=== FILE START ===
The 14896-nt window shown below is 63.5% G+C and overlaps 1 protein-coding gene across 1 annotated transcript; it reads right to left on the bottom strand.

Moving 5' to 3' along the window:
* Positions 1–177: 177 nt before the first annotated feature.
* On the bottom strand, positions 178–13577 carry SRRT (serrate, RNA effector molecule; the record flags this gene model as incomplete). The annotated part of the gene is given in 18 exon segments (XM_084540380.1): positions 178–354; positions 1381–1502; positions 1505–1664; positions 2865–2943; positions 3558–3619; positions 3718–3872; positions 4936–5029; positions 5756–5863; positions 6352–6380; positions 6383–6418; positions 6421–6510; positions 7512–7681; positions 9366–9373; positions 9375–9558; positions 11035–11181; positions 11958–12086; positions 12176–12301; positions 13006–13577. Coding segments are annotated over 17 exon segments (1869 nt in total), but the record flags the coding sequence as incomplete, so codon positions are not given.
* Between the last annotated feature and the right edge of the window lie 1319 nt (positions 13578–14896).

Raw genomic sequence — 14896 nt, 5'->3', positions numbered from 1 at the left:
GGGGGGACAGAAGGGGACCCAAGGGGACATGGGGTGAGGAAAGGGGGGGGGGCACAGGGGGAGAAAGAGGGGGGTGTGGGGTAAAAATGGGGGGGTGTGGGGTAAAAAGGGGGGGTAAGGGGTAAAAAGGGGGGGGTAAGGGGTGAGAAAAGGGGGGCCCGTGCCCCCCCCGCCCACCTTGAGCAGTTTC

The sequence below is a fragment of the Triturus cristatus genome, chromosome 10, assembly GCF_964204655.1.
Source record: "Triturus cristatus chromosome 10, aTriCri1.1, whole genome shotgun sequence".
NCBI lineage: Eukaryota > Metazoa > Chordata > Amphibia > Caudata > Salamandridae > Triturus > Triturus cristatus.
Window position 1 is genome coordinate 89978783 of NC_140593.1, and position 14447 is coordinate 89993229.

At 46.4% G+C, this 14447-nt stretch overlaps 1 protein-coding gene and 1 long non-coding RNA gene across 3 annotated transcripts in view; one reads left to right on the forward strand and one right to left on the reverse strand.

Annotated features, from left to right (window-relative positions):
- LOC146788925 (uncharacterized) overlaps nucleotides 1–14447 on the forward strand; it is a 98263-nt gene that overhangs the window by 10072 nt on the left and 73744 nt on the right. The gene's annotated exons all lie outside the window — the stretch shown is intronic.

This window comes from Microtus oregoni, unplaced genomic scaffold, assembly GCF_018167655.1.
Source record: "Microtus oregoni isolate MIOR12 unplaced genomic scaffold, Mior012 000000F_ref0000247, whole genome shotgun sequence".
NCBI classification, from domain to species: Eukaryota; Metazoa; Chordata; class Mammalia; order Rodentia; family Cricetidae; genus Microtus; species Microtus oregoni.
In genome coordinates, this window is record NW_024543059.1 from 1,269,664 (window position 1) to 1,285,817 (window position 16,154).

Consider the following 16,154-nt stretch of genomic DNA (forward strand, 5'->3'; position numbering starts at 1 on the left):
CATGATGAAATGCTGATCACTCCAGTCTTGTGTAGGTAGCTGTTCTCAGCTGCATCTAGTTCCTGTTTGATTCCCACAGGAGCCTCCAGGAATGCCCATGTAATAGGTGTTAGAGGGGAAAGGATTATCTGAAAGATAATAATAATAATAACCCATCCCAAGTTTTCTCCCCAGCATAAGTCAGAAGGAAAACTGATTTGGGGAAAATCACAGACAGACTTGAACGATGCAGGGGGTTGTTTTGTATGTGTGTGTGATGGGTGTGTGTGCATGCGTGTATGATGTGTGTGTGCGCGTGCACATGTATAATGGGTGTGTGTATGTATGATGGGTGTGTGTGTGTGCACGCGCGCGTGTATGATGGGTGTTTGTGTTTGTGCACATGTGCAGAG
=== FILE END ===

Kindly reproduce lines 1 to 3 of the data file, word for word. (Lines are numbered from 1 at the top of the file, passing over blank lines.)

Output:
The 14896-nt window shown below is 63.5% G+C and overlaps 1 protein-coding gene across 1 annotated transcript; it reads right to left on the bottom strand.

Moving 5' to 3' along the window:
* Positions 1–177: 177 nt before the first annotated feature.